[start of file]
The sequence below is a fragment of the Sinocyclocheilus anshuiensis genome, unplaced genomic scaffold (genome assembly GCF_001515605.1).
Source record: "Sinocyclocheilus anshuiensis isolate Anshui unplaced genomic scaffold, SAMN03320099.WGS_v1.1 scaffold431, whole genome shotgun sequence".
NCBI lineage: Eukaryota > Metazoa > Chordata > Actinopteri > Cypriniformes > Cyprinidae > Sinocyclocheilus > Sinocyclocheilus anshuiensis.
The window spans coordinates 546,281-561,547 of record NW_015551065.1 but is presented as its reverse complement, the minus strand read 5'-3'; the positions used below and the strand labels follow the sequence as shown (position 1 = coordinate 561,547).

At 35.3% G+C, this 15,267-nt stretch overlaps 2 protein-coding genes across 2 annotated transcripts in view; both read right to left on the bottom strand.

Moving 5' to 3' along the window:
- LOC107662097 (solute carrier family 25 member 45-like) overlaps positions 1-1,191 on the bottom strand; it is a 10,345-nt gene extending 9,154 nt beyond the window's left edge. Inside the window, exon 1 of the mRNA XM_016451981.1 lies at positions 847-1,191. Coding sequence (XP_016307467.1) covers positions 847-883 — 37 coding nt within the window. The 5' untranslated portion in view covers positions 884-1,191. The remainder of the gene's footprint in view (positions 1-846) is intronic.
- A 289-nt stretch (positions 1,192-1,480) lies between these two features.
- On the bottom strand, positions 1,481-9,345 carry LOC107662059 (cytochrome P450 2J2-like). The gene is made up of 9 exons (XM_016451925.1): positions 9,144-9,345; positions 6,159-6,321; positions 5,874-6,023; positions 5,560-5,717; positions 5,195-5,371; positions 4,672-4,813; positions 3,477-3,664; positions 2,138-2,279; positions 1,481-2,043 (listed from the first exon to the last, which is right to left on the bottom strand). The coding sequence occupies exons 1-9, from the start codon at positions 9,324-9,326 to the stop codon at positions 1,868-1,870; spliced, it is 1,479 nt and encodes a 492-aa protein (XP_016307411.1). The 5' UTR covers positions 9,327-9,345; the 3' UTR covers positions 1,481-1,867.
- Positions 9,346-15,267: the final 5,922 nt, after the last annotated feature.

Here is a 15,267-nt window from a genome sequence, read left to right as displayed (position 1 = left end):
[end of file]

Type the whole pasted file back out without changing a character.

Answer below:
The sequence below is a fragment of the Sinocyclocheilus anshuiensis genome, unplaced genomic scaffold (genome assembly GCF_001515605.1).
Source record: "Sinocyclocheilus anshuiensis isolate Anshui unplaced genomic scaffold, SAMN03320099.WGS_v1.1 scaffold431, whole genome shotgun sequence".
NCBI lineage: Eukaryota > Metazoa > Chordata > Actinopteri > Cypriniformes > Cyprinidae > Sinocyclocheilus > Sinocyclocheilus anshuiensis.
The window spans coordinates 546,281-561,547 of record NW_015551065.1 but is presented as its reverse complement, the minus strand read 5'-3'; the positions used below and the strand labels follow the sequence as shown (position 1 = coordinate 561,547).

At 35.3% G+C, this 15,267-nt stretch overlaps 2 protein-coding genes across 2 annotated transcripts in view; both read right to left on the bottom strand.

Moving 5' to 3' along the window:
- LOC107662097 (solute carrier family 25 member 45-like) overlaps positions 1-1,191 on the bottom strand; it is a 10,345-nt gene extending 9,154 nt beyond the window's left edge. Inside the window, exon 1 of the mRNA XM_016451981.1 lies at positions 847-1,191. Coding sequence (XP_016307467.1) covers positions 847-883 — 37 coding nt within the window. The 5' untranslated portion in view covers positions 884-1,191. The remainder of the gene's footprint in view (positions 1-846) is intronic.
- A 289-nt stretch (positions 1,192-1,480) lies between these two features.
- On the bottom strand, positions 1,481-9,345 carry LOC107662059 (cytochrome P450 2J2-like). The gene is made up of 9 exons (XM_016451925.1): positions 9,144-9,345; positions 6,159-6,321; positions 5,874-6,023; positions 5,560-5,717; positions 5,195-5,371; positions 4,672-4,813; positions 3,477-3,664; positions 2,138-2,279; positions 1,481-2,043 (listed from the first exon to the last, which is right to left on the bottom strand). The coding sequence occupies exons 1-9, from the start codon at positions 9,324-9,326 to the stop codon at positions 1,868-1,870; spliced, it is 1,479 nt and encodes a 492-aa protein (XP_016307411.1). The 5' UTR covers positions 9,327-9,345; the 3' UTR covers positions 1,481-1,867.
- Positions 9,346-15,267: the final 5,922 nt, after the last annotated feature.

Here is a 15,267-nt window from a genome sequence, read left to right as displayed (position 1 = left end):